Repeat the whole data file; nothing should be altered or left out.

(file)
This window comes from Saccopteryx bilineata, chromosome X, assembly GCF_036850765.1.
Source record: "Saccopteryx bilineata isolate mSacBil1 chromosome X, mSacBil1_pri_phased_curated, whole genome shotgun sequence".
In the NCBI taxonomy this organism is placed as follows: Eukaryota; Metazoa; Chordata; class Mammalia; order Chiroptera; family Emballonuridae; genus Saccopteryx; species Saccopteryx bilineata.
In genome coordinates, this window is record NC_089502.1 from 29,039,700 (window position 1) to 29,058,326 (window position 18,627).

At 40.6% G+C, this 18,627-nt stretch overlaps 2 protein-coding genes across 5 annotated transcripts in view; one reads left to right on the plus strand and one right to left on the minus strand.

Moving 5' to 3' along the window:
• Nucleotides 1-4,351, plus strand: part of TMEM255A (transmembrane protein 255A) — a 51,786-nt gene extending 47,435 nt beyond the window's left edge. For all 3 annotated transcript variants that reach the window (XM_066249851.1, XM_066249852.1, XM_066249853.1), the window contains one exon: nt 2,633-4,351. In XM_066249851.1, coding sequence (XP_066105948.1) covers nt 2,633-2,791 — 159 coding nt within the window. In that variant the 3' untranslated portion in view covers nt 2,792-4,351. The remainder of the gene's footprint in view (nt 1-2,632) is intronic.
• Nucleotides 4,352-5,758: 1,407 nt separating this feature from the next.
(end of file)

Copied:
This window comes from Saccopteryx bilineata, chromosome X, assembly GCF_036850765.1.
Source record: "Saccopteryx bilineata isolate mSacBil1 chromosome X, mSacBil1_pri_phased_curated, whole genome shotgun sequence".
In the NCBI taxonomy this organism is placed as follows: Eukaryota; Metazoa; Chordata; class Mammalia; order Chiroptera; family Emballonuridae; genus Saccopteryx; species Saccopteryx bilineata.
In genome coordinates, this window is record NC_089502.1 from 29,039,700 (window position 1) to 29,058,326 (window position 18,627).

At 40.6% G+C, this 18,627-nt stretch overlaps 2 protein-coding genes across 5 annotated transcripts in view; one reads left to right on the plus strand and one right to left on the minus strand.

Moving 5' to 3' along the window:
• Nucleotides 1-4,351, plus strand: part of TMEM255A (transmembrane protein 255A) — a 51,786-nt gene extending 47,435 nt beyond the window's left edge. For all 3 annotated transcript variants that reach the window (XM_066249851.1, XM_066249852.1, XM_066249853.1), the window contains one exon: nt 2,633-4,351. In XM_066249851.1, coding sequence (XP_066105948.1) covers nt 2,633-2,791 — 159 coding nt within the window. In that variant the 3' untranslated portion in view covers nt 2,792-4,351. The remainder of the gene's footprint in view (nt 1-2,632) is intronic.
• Nucleotides 4,352-5,758: 1,407 nt separating this feature from the next.